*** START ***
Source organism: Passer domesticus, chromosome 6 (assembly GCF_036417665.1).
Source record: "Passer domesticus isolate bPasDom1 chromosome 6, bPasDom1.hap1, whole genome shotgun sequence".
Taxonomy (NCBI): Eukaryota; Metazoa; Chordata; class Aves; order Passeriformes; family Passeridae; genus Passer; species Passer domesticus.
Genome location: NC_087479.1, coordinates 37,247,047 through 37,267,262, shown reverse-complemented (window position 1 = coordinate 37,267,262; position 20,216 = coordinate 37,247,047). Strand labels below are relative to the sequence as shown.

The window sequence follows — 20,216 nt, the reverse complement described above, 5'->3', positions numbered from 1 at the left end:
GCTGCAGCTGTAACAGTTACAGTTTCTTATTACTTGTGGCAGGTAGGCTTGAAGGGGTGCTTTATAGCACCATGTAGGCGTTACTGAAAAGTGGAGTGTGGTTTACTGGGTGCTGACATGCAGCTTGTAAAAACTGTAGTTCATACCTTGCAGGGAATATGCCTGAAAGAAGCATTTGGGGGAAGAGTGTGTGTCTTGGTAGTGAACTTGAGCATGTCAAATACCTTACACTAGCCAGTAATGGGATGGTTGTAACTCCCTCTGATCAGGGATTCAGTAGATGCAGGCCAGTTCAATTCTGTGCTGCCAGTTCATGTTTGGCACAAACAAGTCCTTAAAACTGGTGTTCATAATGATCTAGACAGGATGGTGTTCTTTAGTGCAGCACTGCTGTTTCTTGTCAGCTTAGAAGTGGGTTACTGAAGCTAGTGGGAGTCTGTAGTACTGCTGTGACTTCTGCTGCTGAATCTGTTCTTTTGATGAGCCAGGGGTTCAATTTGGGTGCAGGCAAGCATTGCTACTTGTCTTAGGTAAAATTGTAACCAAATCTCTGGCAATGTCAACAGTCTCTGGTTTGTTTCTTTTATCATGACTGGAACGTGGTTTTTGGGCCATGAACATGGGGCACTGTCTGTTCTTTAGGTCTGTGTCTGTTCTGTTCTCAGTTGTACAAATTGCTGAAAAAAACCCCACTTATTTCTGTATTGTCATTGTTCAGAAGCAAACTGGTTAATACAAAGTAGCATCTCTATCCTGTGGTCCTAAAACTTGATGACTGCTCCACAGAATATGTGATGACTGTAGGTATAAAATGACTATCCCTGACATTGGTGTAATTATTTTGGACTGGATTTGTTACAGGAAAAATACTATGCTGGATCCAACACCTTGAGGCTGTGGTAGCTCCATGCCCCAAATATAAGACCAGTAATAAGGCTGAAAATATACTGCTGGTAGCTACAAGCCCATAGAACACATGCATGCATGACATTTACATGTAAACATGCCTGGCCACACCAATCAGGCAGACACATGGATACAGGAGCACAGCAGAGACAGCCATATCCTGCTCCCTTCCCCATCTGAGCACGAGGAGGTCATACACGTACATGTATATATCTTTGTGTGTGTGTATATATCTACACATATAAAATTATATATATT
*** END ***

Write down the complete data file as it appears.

Source organism: Passer domesticus, chromosome 6 (assembly GCF_036417665.1).
Source record: "Passer domesticus isolate bPasDom1 chromosome 6, bPasDom1.hap1, whole genome shotgun sequence".
Taxonomy (NCBI): Eukaryota; Metazoa; Chordata; class Aves; order Passeriformes; family Passeridae; genus Passer; species Passer domesticus.
Genome location: NC_087479.1, coordinates 37,247,047 through 37,267,262, shown reverse-complemented (window position 1 = coordinate 37,267,262; position 20,216 = coordinate 37,247,047). Strand labels below are relative to the sequence as shown.

The window sequence follows — 20,216 nt, the reverse complement described above, 5'->3', positions numbered from 1 at the left end:
GCTGCAGCTGTAACAGTTACAGTTTCTTATTACTTGTGGCAGGTAGGCTTGAAGGGGTGCTTTATAGCACCATGTAGGCGTTACTGAAAAGTGGAGTGTGGTTTACTGGGTGCTGACATGCAGCTTGTAAAAACTGTAGTTCATACCTTGCAGGGAATATGCCTGAAAGAAGCATTTGGGGGAAGAGTGTGTGTCTTGGTAGTGAACTTGAGCATGTCAAATACCTTACACTAGCCAGTAATGGGATGGTTGTAACTCCCTCTGATCAGGGATTCAGTAGATGCAGGCCAGTTCAATTCTGTGCTGCCAGTTCATGTTTGGCACAAACAAGTCCTTAAAACTGGTGTTCATAATGATCTAGACAGGATGGTGTTCTTTAGTGCAGCACTGCTGTTTCTTGTCAGCTTAGAAGTGGGTTACTGAAGCTAGTGGGAGTCTGTAGTACTGCTGTGACTTCTGCTGCTGAATCTGTTCTTTTGATGAGCCAGGGGTTCAATTTGGGTGCAGGCAAGCATTGCTACTTGTCTTAGGTAAAATTGTAACCAAATCTCTGGCAATGTCAACAGTCTCTGGTTTGTTTCTTTTATCATGACTGGAACGTGGTTTTTGGGCCATGAACATGGGGCACTGTCTGTTCTTTAGGTCTGTGTCTGTTCTGTTCTCAGTTGTACAAATTGCTGAAAAAAACCCCACTTATTTCTGTATTGTCATTGTTCAGAAGCAAACTGGTTAATACAAAGTAGCATCTCTATCCTGTGGTCCTAAAACTTGATGACTGCTCCACAGAATATGTGATGACTGTAGGTATAAAATGACTATCCCTGACATTGGTGTAATTATTTTGGACTGGATTTGTTACAGGAAAAATACTATGCTGGATCCAACACCTTGAGGCTGTGGTAGCTCCATGCCCCAAATATAAGACCAGTAATAAGGCTGAAAATATACTGCTGGTAGCTACAAGCCCATAGAACACATGCATGCATGACATTTACATGTAAACATGCCTGGCCACACCAATCAGGCAGACACATGGATACAGGAGCACAGCAGAGACAGCCATATCCTGCTCCCTTCCCCATCTGAGCACGAGGAGGTCATACACGTACATGTATATATCTTTGTGTGTGTGTATATATCTACACATATAAAATTATATATATT